- 'Many thanks again for a brilliant session and hope that you all have a relaxing evening'
Using Judicial Reviews to counter unlawful practices by Local Authorities
Part 1. What you need to know about using Judicial Reviews in the context of housing
Some housing-related problems involving local authorities can only be addressed through Judicial Reviews (JR). However, this is a highly technical procedure. The first session – primarily meant for community groups, advisers, support workers –provided a non-technical overview on JRs in the context of housing, including what is a JR, what types of housing problems can be addressed through a JR and some key limitations around the use of JR, and what the process entails. The session was run with our associate David Thomas and was attended by 11 participants from 10 organisations.
Part 2. Strategies for using Judicial Reviews to address housing problems
The second session brought together and built connections between community groups, advisers and legal professionals with the aim of exploring tactics on how to make Judicial Reviews work in community contexts. 13 people participated in the session, in addition to three speakers:Polly Glynn from Deighton Pierce Glynn law firm, Matt Ahluwalia from the Public Law Project, and Izzy Koksal from Housing Action Southwark & Lambeth. The session included a few short presentations about existing initiatives on Judicial Reviews and explored how these mechanisms could be used in practice.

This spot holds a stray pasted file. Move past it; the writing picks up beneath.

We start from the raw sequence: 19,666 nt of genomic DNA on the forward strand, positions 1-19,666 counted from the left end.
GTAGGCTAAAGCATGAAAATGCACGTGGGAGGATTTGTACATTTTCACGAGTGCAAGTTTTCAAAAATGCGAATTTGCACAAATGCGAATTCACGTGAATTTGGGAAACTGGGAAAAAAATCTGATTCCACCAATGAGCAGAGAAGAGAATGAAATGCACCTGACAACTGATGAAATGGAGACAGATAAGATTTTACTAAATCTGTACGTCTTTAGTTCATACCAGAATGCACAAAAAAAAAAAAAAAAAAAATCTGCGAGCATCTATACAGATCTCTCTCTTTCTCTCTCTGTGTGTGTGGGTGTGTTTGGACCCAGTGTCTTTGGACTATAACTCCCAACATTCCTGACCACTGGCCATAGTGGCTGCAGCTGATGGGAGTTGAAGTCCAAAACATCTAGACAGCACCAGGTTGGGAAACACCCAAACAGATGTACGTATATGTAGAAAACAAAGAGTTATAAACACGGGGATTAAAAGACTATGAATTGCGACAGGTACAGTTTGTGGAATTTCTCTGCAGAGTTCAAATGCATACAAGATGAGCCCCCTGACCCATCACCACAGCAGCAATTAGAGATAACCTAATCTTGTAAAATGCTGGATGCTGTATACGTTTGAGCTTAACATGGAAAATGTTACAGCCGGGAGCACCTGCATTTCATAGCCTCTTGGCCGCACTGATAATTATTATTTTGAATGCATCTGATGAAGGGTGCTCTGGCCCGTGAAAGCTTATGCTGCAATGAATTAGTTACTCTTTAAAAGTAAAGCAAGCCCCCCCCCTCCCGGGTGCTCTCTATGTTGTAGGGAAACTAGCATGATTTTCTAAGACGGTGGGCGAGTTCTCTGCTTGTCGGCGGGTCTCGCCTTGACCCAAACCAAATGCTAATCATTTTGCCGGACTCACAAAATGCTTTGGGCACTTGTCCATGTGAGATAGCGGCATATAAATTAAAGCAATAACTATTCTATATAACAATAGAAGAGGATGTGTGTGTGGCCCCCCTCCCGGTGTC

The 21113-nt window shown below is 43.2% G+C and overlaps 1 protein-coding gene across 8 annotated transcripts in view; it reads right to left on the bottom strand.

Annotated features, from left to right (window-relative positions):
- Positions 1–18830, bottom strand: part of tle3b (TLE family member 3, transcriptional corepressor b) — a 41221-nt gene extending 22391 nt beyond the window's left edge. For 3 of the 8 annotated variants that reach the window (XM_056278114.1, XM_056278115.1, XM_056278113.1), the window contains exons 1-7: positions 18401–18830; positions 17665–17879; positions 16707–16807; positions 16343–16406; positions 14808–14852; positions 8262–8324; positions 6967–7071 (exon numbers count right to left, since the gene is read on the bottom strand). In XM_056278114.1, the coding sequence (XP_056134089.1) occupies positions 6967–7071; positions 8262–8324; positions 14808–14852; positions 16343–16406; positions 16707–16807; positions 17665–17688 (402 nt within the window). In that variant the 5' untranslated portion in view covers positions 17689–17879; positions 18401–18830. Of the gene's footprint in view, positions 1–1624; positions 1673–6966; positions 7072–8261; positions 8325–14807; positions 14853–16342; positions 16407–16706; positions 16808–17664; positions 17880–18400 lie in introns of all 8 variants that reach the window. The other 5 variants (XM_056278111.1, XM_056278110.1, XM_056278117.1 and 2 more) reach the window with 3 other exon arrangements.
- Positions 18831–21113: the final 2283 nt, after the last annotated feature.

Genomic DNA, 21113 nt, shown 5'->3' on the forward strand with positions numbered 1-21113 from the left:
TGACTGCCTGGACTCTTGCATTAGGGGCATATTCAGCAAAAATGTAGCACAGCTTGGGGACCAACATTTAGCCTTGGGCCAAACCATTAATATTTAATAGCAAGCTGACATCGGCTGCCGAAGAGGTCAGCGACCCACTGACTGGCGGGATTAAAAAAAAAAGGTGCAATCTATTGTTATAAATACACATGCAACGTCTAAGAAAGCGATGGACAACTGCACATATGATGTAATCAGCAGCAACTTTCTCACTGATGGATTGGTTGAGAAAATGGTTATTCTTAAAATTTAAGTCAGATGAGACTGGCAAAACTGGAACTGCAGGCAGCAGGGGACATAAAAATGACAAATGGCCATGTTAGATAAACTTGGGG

Campaigning for better housing
This forum focused on key aspects of organising and campaigning, and tools and strategies that help build collective power. The forum aimed to bring together campaigners, community groups and advocates interested in campaigning and organising for better housing. The workshop facilitated sharing experiences and learnings of groups with ongoing struggles for decent housing. In particular, it highlighted experiences of Focus E15 and London Renters Union (LRU), two community groups with powerful experiences in campaigning for housing, as well as inviting contributions and sharing from other participants. The session consisted of an interview-style conversation with representatives from Focus E15 and LRU followed by an open group discussion. 17 people attended and comments were positive:
- 'Thanks so much, really interesting discussion'
- 'Thank you for this extremely informative and useful seminar'
- 'Thanks for organizing and sharing your work'
All of the forums were well attended, generating positive feedback and building connections between existing initiatives.